Angelique Serrao, Cape Times (Cape Town), August 28, 2007
A parent has objected to the “no whites” entry requirement for an accountancy Olympiad.
The parent, Rhett Kahn, whose daughter attends Welkom High School, said he couldn’t believe his eyes when he saw a notice for entry to the Olympiad which stated: “No white students are allowed to enter.”
Kahn said he was outraged that his daughter could not enter the Olympiad while all her classmates could.
“I’m an ANC member and my daughter is the only white child in a black school. I deliberately kept it that way. How do I explain to her that her friends can write the Olympiad but she can’t?” Kahn asked.
But Olympiad organisers said the competition was aimed at changing the demographics of people employed in the profession.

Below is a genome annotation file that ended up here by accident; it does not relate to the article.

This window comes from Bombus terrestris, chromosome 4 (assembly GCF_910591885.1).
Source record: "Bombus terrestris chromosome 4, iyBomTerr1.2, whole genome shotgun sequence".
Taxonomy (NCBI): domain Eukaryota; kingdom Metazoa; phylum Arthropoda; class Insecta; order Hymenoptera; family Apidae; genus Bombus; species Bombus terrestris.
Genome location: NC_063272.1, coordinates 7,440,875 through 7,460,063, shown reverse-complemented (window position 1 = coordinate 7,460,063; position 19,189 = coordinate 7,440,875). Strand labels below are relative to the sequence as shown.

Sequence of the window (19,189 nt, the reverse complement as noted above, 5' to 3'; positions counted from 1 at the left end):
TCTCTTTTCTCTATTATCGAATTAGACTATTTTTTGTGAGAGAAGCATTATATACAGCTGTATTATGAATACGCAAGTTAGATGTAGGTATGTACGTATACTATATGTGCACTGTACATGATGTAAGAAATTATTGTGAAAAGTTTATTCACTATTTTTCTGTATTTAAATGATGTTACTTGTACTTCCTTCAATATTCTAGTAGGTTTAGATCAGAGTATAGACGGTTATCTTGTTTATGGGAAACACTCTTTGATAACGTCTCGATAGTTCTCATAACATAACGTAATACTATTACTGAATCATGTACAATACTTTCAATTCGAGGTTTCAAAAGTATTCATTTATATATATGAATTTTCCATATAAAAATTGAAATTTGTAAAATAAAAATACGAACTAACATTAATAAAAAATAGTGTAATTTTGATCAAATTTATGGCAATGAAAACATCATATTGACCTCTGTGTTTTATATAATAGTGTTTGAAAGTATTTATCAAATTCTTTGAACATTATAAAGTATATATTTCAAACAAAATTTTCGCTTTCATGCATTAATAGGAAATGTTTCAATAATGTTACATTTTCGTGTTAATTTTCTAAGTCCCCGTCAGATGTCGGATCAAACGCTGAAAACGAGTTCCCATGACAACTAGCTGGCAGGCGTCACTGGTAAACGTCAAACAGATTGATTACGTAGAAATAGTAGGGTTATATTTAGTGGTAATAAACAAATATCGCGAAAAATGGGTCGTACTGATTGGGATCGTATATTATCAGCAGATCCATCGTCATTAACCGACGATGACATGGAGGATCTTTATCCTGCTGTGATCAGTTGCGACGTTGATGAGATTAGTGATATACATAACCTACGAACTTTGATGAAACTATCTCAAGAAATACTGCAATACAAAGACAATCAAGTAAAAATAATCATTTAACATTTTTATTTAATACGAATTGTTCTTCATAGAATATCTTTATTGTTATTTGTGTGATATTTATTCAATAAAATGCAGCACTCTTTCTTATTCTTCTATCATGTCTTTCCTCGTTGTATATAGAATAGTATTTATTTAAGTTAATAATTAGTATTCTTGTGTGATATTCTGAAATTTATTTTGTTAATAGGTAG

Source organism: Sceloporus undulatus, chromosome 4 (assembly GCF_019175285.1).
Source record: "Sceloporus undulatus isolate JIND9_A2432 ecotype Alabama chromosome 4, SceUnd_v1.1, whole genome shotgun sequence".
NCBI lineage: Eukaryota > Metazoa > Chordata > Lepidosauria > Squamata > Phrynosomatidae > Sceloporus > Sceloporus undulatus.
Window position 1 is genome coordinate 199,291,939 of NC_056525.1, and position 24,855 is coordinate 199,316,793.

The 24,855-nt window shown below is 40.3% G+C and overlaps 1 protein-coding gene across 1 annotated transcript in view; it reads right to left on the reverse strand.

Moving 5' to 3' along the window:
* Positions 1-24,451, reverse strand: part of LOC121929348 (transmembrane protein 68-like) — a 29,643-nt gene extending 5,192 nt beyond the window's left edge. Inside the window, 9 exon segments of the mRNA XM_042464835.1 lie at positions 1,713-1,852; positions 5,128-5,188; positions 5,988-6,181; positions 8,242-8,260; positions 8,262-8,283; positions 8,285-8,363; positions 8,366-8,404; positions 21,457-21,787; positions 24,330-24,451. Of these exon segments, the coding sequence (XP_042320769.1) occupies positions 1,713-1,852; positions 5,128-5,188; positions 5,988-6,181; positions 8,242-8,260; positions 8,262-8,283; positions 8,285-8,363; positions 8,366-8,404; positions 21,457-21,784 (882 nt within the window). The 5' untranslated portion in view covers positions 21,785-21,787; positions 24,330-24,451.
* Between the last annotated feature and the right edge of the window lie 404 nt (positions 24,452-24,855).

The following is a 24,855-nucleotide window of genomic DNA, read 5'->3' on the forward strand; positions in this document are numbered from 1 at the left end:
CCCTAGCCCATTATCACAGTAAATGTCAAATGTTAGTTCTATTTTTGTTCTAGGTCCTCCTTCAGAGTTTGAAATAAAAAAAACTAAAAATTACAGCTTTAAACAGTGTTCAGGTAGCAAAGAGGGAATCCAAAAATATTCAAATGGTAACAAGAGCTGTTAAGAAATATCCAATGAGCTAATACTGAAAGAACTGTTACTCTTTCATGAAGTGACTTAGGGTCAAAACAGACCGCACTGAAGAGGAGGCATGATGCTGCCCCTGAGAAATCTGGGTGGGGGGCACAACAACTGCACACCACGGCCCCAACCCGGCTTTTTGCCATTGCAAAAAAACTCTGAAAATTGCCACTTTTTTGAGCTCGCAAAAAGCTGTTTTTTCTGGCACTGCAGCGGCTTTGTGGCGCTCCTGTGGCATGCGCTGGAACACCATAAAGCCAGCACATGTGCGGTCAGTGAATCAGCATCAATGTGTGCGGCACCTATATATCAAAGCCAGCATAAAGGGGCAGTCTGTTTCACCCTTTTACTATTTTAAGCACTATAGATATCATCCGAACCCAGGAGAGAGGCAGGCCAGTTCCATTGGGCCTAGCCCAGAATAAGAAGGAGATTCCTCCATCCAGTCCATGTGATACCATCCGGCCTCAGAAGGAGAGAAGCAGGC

The SA Institute of Chartered Accountants (Saica) explained that the competition—the Softline Pastel Olympiad—was aimed at transforming racial demographics among chartered accountants, and was targeting black pupils at 40 schools in the Free State.
“Our objectives are to try to change the demographic over-representation by whites and Indians in the sector,” said Natalie Zimmelman, project director for transformation at Saica. The winners will be awarded bursaries to study accountancy at university.
“We aim this Olympiad very specifically at black and coloured learners, it’s a part of our broader strategy for transformation in the sector.”
Zimmelman said of the 27 000 chartered accountants registered with SAICA, 25 497 were white, 2 405 Indian, 857 black and 788 coloured. “In 2006, there were 700 African students who passed maths on higher grade with a C+ or more in the country.
If you look at the average, about two will get to be chartered accountants,” Zimmelman said. “We have many projects trying to change this, and the Softline Pastel Olympiad is one.”
Zimmelman said the imbalance also ran across gender lines. Of the 25 497 white chartered accountants, only 5 225 were female.